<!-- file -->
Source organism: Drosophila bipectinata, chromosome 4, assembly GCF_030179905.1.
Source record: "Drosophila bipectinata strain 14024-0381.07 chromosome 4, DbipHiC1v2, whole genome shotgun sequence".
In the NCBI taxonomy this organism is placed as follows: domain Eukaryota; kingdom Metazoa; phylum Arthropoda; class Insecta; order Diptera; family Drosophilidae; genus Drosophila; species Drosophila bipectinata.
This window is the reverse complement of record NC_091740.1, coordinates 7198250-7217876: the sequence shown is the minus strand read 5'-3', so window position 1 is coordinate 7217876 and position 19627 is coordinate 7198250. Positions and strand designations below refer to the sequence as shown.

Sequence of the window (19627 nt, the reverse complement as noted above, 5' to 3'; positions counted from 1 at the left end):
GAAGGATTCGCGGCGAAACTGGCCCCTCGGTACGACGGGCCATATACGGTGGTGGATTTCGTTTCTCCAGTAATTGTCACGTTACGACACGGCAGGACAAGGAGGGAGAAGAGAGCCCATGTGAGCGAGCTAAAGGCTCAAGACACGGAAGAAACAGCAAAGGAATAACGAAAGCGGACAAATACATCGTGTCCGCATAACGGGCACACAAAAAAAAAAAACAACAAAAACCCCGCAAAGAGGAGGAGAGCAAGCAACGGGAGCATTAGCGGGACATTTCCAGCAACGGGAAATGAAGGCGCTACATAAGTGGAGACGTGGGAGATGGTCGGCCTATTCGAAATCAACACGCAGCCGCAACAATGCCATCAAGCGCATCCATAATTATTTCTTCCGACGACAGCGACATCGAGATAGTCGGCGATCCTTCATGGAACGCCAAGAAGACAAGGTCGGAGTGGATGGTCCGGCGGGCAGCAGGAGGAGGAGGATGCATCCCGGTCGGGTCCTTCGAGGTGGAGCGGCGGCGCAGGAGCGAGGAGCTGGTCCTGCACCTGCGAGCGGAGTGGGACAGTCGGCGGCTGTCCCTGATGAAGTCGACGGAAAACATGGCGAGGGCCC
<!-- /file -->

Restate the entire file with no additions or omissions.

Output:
Source organism: Drosophila bipectinata, chromosome 4, assembly GCF_030179905.1.
Source record: "Drosophila bipectinata strain 14024-0381.07 chromosome 4, DbipHiC1v2, whole genome shotgun sequence".
In the NCBI taxonomy this organism is placed as follows: domain Eukaryota; kingdom Metazoa; phylum Arthropoda; class Insecta; order Diptera; family Drosophilidae; genus Drosophila; species Drosophila bipectinata.
This window is the reverse complement of record NC_091740.1, coordinates 7198250-7217876: the sequence shown is the minus strand read 5'-3', so window position 1 is coordinate 7217876 and position 19627 is coordinate 7198250. Positions and strand designations below refer to the sequence as shown.

Sequence of the window (19627 nt, the reverse complement as noted above, 5' to 3'; positions counted from 1 at the left end):
GAAGGATTCGCGGCGAAACTGGCCCCTCGGTACGACGGGCCATATACGGTGGTGGATTTCGTTTCTCCAGTAATTGTCACGTTACGACACGGCAGGACAAGGAGGGAGAAGAGAGCCCATGTGAGCGAGCTAAAGGCTCAAGACACGGAAGAAACAGCAAAGGAATAACGAAAGCGGACAAATACATCGTGTCCGCATAACGGGCACACAAAAAAAAAAAACAACAAAAACCCCGCAAAGAGGAGGAGAGCAAGCAACGGGAGCATTAGCGGGACATTTCCAGCAACGGGAAATGAAGGCGCTACATAAGTGGAGACGTGGGAGATGGTCGGCCTATTCGAAATCAACACGCAGCCGCAACAATGCCATCAAGCGCATCCATAATTATTTCTTCCGACGACAGCGACATCGAGATAGTCGGCGATCCTTCATGGAACGCCAAGAAGACAAGGTCGGAGTGGATGGTCCGGCGGGCAGCAGGAGGAGGAGGATGCATCCCGGTCGGGTCCTTCGAGGTGGAGCGGCGGCGCAGGAGCGAGGAGCTGGTCCTGCACCTGCGAGCGGAGTGGGACAGTCGGCGGCTGTCCCTGATGAAGTCGACGGAAAACATGGCGAGGGCCC